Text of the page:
(It is incredible to me that the less Andrés had, the more he gave.)
That’s why he began working as a customer care representative for an international company based in Spain (on top of teaching classes). For Spanish companies, hiring Venezuelans was an opportunity to cut costs. After all, Venezuelans were highly-educated, smart and hungry for work at minimum wage.
(**While working at this company, a Spanish colleague told him about a cryptocurrency called Bitcoin Vault. It was the “next bitcoin” and sure to grow in value. Vulnerable and desperate, Andrés bought some Bitcoin Vault only to see it come crashing down and never come back up again. That’s when he learned the high cost of investing in ‘alt coins’ and of trusting people when they make such promising claims.)
According to Andrés, the minimum wage in Spain at the time was around 2,000 euros per month while in Venezuela it was $100 per month. By the time we speak, he tells me the minimum monthly wage in Venezuela is closer to $3 (though his relative listening nearby is quick to interrupt: “It’s $1.50!”).
To put this into context, the price of one bag of harina pan (maize flour, a staple food) in Venezuela is around $2.
“You work all month to eat for 3 days. Imagine that.”
On top of not eating, Andrés had no way of commuting to work so he would walk one hour in the morning, two hours in the night, and an additional 40 minutes every single workday… That came to about FOUR hours of walking every day while having barely eaten anything.
“I didn’t recognize myself. I lost so much weight. I was just focused on surviving.”
I can’t help but ask “how did you stay sane under these cruel circumstances?”
“I would ask ‘God, what did I do wrong’?
There is a high level of suicide and depression among Venezuelans. One time I was walking home and I saw my neighbour hanging. He hung himself. Some parents commit suicide because they can’t bare to see their children starve to death.
For me, teaching children occupied my mind. I taught them volleyball, baseball, kickball. It distracted them - and me. It was hard to be a child in Venezuela and during COVID, even worse. Trying to make them happy kept me sane.”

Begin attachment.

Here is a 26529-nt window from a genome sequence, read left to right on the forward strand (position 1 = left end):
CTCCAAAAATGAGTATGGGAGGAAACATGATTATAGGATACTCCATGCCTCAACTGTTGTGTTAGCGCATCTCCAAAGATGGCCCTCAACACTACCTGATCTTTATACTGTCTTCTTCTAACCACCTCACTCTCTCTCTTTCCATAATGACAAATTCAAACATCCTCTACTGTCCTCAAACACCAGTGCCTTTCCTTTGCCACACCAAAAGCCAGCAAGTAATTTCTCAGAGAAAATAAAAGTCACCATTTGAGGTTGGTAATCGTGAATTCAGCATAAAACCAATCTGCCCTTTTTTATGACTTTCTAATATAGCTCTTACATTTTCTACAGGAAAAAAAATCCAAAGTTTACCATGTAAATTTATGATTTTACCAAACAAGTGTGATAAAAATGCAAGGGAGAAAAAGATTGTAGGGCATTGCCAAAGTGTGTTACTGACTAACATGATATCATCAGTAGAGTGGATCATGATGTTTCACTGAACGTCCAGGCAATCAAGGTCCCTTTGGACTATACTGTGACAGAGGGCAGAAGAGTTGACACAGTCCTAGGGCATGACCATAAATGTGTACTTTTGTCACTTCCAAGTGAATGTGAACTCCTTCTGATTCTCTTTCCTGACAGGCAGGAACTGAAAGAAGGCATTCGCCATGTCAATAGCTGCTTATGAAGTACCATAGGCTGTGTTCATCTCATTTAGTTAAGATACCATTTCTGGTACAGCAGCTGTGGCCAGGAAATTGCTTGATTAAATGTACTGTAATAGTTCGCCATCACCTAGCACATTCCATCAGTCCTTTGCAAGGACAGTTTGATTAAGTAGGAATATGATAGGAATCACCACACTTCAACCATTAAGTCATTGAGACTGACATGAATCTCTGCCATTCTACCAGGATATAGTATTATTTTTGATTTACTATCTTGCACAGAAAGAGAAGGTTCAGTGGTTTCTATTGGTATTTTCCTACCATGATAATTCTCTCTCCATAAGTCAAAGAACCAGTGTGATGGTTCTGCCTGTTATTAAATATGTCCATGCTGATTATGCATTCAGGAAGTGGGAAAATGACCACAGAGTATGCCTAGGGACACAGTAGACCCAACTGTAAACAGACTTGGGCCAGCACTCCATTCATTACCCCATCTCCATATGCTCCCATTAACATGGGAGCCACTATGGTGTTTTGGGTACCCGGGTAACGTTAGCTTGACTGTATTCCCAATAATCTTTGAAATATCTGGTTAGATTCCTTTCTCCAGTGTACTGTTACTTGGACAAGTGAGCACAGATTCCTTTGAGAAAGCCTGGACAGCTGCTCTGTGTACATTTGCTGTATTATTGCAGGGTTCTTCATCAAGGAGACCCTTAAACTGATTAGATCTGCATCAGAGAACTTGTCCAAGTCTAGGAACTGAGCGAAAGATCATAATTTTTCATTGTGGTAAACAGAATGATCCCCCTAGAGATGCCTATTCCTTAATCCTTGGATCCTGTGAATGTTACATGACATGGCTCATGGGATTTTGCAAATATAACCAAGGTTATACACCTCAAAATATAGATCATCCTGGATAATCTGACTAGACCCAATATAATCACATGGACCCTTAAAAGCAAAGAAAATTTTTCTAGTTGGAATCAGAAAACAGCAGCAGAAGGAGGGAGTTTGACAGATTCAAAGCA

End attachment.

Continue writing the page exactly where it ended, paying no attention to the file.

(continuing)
I am not at all surprised to hear him say he struggled with faith. He was after all shaking the hand of the devil.
Freedom is a Thin Line
One night he speaks to a friend and shares how tough it’s been to live in Venezuela. His friend tells him:
“Andrés, when God has a purpose for you he will open doors and bring you the right people. You’re a good person. Talk to your friends who live abroad and ask them for help. Tell them you’ll pay them back.”
That’s what he did. He started calling his friends in Colombia, who were quick to reply:
“Look Andrés, if you pray to God he opens ways.”
“I see. I’ll be praying for you. Best of luck.”
Defeated, he realized there was no way out of the hellhole that was Venezuela. Not through friends, not through family, not through money. That was of course until his friend, Evita, called him. They hadn’t spoken for about six years and yet THIS was the time she called him - out of the blue. When she learned about his living situation she asked:
“Andrés, how can I help you? Tell me, please. I have to help you.”
That was the first time he ever said the words:
“I’m thinking of leaving Venezuela.”
There were two major issues though! Lack of money. And a passport that expired in less than a month. Worse, the United States had just announced it might close off its borders to people seeking asylum by land.
“I didn’t renew my passport because I was trying to survive.”
Andrés needed money to cross the border into Colombia, to fly to México via Guatemala, to book a return flight and accommodation as cover, and to pay off the “people smugglers” who’d get him across the U.S. border. Not only that, he needed money to pay off countless guards and officials along the way.
In total, he would need approximately $6,000 USD.
Evita hesitated for a day or so. Should she send such a large sum to someone she hadn’t spoken to in years? Soon enough, her decision was clear. She couldn’t live with herself if she didn’t at least try to help.